Following the January 1, 2020 statewide minimum wage increase to $12 per hour for employers with 25 or fewer employees and $13 per hour for employers with 26 or more employees, several local minimum wages are also set to increase on July 1, 2020. Additionally, also effective July 1, 2020, California’s Paid Family Leave will be extended to eight weeks and AB 5 will apply to California Workers’ Compensation. Further, as required by SB 1343, California’s Department of Fair Employment and Housing (DFEH) has made available free online training to satisfy the new sexual harassment training for non-supervisory employees.
As always in California, employers must stay informed of local laws affecting minimum wage requirements. Below is a list of local minimum wage increases throughout California taking effect on July 1, 2020.
California employers are reminded that effective January 1, 2021, the state minimum wage requirement will increase again. Employers with 25 or fewer employees will be required to pay a minimum wage of $13 per hour and employers with 26 or more employees will be required to pay a minimum wage of $14 per hour, ultimately reaching $15 in 2022 (large employers) and 2023 (small employers), respectively, as part of the governor’s commitment to raising the minimum wage in California to $15 per hour. Employers are encouraged to keep abreast of the changing minimum wage laws and their effective dates as some jurisdictions are choosing to delay minimum wage increases due to the economic burdens imposed by COVID-19.
California Paid Family Leave (PFL), which provides partial wage replacement benefits to employees who need to take time off from work to care for a seriously ill family member or to bond with a new child, will be extended from six weeks to eight weeks for claims that start on or after July 1, 2020, under SB 83. Paid Family Leave is not a leave entitlement and does not provide job protection, only monetary benefits; however, employees that are eligible for PFL may be protected through other federal or state laws such as Family Medical Leave Act, California Family Rights Act, or New Parent Leave Act.
California’s AB 5 adopted the Dynamex standard—the “ABC test”—for determining whether a worker is an employee or an independent contractor. While AB 5 has applied to California’s Labor and Unemployment Insurance Codes since January 1, 2020, the ABC test did not apply to California Workers’ Compensation. Effective July 1, 2020, however, AB 5 formally expands the application of the ABC test to include workers’ compensation, requiring all individuals defined as employees under AB 5 to be covered by workers’ compensation insurance.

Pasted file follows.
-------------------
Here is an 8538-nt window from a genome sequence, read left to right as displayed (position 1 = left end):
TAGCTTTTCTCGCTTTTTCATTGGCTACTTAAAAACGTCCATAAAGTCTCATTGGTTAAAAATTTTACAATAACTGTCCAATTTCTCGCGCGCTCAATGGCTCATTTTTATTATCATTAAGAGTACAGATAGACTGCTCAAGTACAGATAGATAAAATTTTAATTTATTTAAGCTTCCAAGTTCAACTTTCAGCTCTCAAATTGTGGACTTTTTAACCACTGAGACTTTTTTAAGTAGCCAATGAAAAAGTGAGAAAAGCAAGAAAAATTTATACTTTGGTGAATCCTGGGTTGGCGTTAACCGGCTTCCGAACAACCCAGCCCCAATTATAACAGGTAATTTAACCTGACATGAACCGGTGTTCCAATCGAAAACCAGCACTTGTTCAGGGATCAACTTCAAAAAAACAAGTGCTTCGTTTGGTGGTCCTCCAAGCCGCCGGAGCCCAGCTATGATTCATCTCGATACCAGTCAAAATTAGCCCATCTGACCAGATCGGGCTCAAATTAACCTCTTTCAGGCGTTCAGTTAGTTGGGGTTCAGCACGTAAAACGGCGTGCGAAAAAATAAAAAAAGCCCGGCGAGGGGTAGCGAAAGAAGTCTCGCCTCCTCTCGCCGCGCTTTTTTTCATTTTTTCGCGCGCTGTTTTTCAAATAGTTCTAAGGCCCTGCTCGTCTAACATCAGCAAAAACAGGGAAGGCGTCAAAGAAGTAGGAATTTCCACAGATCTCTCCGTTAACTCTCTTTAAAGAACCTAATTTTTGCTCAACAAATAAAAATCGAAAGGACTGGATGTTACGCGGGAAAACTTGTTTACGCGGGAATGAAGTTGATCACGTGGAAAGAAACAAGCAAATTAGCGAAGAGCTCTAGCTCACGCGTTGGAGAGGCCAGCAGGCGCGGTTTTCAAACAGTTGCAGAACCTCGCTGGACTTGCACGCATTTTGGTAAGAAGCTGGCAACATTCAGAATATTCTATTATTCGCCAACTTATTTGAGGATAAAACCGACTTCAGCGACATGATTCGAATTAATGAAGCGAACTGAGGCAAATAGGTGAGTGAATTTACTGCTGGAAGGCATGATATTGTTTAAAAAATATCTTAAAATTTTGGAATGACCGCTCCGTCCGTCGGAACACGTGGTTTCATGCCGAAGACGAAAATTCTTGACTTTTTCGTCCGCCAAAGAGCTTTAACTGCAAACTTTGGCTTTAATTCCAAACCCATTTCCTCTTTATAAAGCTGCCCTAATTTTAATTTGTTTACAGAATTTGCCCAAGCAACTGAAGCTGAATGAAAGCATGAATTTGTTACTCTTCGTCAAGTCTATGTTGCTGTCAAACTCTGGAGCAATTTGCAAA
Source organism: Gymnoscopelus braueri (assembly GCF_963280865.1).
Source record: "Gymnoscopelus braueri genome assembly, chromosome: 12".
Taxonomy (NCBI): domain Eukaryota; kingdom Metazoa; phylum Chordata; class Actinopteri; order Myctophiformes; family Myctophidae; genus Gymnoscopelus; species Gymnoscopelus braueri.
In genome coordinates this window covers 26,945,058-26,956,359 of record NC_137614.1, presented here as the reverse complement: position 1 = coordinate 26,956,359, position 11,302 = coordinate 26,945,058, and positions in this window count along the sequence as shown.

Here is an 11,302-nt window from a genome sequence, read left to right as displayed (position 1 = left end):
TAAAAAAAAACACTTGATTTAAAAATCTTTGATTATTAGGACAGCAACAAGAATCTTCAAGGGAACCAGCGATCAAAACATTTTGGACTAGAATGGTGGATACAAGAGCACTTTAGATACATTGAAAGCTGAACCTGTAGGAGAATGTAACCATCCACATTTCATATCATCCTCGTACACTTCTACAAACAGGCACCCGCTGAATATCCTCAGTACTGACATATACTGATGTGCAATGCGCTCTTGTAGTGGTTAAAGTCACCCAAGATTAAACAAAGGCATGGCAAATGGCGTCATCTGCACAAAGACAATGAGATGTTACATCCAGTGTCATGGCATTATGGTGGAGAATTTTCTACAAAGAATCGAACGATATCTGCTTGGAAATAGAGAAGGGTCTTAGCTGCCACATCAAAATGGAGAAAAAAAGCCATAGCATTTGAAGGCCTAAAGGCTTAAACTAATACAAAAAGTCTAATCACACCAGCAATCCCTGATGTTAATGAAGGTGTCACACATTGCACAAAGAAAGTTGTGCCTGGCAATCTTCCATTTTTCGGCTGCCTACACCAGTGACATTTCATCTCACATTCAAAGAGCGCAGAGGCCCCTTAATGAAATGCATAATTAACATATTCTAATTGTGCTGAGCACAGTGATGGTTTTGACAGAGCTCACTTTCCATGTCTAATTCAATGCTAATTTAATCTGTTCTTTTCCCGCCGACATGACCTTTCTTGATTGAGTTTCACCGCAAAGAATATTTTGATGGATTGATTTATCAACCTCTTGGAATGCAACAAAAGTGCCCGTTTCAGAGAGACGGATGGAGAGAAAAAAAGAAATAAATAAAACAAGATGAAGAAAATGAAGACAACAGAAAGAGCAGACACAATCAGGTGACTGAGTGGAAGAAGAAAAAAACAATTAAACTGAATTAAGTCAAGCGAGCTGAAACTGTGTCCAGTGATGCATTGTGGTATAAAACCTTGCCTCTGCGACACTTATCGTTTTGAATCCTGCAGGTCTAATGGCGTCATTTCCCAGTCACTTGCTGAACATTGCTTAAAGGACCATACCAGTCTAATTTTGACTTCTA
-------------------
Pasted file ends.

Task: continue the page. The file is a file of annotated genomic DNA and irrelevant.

Under the ABC test, an individual is presumed to be an employee and not an independent contractor, unless the hiring entity satisfies all three conditions:
AB 5 will apply to Workers’ Compensation policies issued on or after July 1, 2020, as well as policies in force as of July 1, 2020.
SB 1343, which was passed in 2019 and set to take effect on January 1, 2020, expanded sexual harassment training requirements. Employers with five or more employees are now required to provide sexual harassment prevention training to all employees. Employers are required to provide supervisory employees with two hours of training and non-supervisory employees with one hour of training. SB 778 pushed back the training deadline to January 1, 2021.
As promised by SB 1343, the DFEH is now offering free online training courses to employers and employees to satisfy the training requirements of SB 1343 and SB 778. The online training can be found here.
The DFEH’s online training currently consists of a one-hour, non-supervisor sexual harassment prevention course. A supervisor-specific course will be provided by the DFEH in the near future. The training is offered in English, Spanish, Korean, Chinese, Vietnamese, and Tagalog.
Employers should review their policies and procedures to determine compliance with these summarized laws in anticipation of the July 1, 2020 effective date. Our team can assist you in reviewing existing practices and creating policies and training that are compliant with the new laws enacted in 2020.
To learn more about how the new labor and employment laws might affect your business, contact: